Born in Brooklyn, N.Y., Ross died Sept. 11, 2010, at Wilkes-Barre (Pa.) General Hospital. He was 100.
Raised on Long Island, N.Y., and in New Jersey, he came to Princeton from South Orange High School. At Princeton he took his meals at Terrace Club and was involved in many undergraduate activities, most notably the Prince and Whig Hall.
Following graduation, Ross was briefly with McGraw-Hill before entering the Army, where he served in the 10th Mountain Division and in the Office of Strategic Services doing intelligence work as a staff sergeant in the China-Burma-India theater. After World War II he returned to McGraw-Hill, retiring as a science editor.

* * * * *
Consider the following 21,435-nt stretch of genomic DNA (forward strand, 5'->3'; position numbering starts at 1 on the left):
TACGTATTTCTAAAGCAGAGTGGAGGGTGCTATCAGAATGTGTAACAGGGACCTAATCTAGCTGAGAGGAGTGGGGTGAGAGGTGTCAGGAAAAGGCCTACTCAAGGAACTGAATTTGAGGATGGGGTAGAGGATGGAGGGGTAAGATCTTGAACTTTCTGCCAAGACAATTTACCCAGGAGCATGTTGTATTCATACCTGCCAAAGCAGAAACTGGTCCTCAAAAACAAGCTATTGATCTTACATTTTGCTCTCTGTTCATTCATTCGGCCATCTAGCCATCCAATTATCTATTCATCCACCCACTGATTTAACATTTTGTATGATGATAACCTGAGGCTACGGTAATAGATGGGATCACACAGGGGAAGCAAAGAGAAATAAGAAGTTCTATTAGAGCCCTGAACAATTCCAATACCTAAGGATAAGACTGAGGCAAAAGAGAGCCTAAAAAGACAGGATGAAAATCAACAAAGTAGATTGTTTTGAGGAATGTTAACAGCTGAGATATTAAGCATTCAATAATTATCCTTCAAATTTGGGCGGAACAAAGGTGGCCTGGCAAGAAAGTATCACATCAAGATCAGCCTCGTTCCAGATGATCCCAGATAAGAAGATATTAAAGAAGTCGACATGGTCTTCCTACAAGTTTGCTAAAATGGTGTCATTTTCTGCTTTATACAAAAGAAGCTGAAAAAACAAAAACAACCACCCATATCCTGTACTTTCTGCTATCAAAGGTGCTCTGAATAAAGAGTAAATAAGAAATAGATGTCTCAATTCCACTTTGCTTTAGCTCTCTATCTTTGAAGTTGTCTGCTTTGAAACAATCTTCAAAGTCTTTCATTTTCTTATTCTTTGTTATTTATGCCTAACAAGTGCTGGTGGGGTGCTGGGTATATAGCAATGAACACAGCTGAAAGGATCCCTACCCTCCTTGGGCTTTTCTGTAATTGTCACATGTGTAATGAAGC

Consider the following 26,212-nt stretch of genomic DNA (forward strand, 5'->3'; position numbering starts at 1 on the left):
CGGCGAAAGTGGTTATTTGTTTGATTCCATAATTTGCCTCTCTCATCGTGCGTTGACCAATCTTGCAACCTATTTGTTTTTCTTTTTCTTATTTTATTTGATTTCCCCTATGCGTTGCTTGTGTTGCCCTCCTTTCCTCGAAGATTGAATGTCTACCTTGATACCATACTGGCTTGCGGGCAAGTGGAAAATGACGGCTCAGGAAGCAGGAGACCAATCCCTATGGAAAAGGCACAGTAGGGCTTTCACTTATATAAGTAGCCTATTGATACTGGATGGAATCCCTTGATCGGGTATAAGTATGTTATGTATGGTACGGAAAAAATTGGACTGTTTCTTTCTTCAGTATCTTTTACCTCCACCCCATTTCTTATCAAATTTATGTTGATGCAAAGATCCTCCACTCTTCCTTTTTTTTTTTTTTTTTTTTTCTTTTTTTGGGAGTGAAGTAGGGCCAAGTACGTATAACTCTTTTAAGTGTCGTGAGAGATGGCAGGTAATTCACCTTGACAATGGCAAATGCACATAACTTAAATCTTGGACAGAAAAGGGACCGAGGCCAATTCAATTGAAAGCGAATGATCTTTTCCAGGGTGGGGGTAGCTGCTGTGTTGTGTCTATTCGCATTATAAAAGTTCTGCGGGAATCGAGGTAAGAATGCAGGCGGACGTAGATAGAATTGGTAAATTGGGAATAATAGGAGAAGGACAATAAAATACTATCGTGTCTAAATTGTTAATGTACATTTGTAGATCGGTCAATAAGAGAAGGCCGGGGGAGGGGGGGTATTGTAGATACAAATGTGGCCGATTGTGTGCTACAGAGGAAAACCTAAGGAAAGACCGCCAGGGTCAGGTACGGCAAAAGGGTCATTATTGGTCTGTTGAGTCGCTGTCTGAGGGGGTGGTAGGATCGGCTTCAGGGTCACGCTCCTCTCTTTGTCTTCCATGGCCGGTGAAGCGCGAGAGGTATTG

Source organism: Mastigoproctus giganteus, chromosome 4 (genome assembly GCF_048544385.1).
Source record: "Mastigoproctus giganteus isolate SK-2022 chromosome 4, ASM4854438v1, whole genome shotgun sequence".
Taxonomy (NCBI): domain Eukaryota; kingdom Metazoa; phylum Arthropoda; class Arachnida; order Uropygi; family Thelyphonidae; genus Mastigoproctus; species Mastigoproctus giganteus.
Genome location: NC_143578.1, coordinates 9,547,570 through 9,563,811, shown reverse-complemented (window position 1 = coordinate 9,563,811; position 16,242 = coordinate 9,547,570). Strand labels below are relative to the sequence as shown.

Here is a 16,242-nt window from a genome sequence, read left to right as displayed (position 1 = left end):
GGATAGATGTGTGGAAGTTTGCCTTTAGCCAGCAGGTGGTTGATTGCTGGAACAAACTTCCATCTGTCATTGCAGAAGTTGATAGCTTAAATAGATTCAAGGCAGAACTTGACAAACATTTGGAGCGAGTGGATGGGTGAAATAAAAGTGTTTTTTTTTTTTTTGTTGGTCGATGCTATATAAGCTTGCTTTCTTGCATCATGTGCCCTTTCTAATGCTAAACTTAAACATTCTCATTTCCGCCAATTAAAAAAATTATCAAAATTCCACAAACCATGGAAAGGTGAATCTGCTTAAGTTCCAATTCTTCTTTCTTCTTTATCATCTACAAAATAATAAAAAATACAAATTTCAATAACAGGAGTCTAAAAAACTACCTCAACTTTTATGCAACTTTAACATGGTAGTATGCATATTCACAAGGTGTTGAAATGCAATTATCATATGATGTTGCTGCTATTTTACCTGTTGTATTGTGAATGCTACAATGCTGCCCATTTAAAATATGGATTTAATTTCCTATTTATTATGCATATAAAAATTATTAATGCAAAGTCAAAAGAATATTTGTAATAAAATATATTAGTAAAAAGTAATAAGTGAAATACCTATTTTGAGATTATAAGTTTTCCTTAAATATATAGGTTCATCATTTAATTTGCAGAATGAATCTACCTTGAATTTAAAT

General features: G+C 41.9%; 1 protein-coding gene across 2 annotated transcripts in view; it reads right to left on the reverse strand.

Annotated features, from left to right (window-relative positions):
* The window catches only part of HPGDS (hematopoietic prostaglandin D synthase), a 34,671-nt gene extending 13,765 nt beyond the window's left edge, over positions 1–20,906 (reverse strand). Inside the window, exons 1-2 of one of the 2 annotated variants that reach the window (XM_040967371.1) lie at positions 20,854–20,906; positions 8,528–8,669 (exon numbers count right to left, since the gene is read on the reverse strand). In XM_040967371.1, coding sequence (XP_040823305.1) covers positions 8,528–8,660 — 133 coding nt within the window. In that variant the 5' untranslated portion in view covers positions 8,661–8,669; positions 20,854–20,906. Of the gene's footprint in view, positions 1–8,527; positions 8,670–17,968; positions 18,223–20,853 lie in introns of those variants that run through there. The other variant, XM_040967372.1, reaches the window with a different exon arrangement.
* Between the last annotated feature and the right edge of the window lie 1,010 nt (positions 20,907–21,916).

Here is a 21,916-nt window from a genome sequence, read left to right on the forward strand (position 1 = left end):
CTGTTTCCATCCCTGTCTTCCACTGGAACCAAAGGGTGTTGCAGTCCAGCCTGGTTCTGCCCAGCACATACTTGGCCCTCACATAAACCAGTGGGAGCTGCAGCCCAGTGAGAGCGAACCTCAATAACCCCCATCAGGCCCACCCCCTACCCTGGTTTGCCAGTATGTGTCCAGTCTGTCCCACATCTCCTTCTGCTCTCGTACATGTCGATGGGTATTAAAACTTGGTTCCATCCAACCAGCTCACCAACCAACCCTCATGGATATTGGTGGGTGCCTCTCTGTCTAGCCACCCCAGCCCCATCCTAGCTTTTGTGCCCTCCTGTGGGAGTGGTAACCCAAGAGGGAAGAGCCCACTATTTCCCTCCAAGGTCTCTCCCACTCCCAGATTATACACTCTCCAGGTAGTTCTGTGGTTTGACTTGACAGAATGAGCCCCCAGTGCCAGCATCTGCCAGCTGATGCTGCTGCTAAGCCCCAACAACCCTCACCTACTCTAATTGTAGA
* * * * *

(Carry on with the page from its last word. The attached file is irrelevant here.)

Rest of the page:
In retirement he was a collector and restorer of 19th-century American art and was affiliated with a number of nonprofit organizations. In his obituary guest book, an admirer of Ross wrote, “I am sorry you are gone. You were a generous person to a number of causes, and I will always remember you for that.” For the last five years of his life he had lived at Wesley Village in Pittston, Pa.
We do not believe Ross ever married. He is survived by longtime friend and loving caregiver Carolyn Jenkes and three nephews.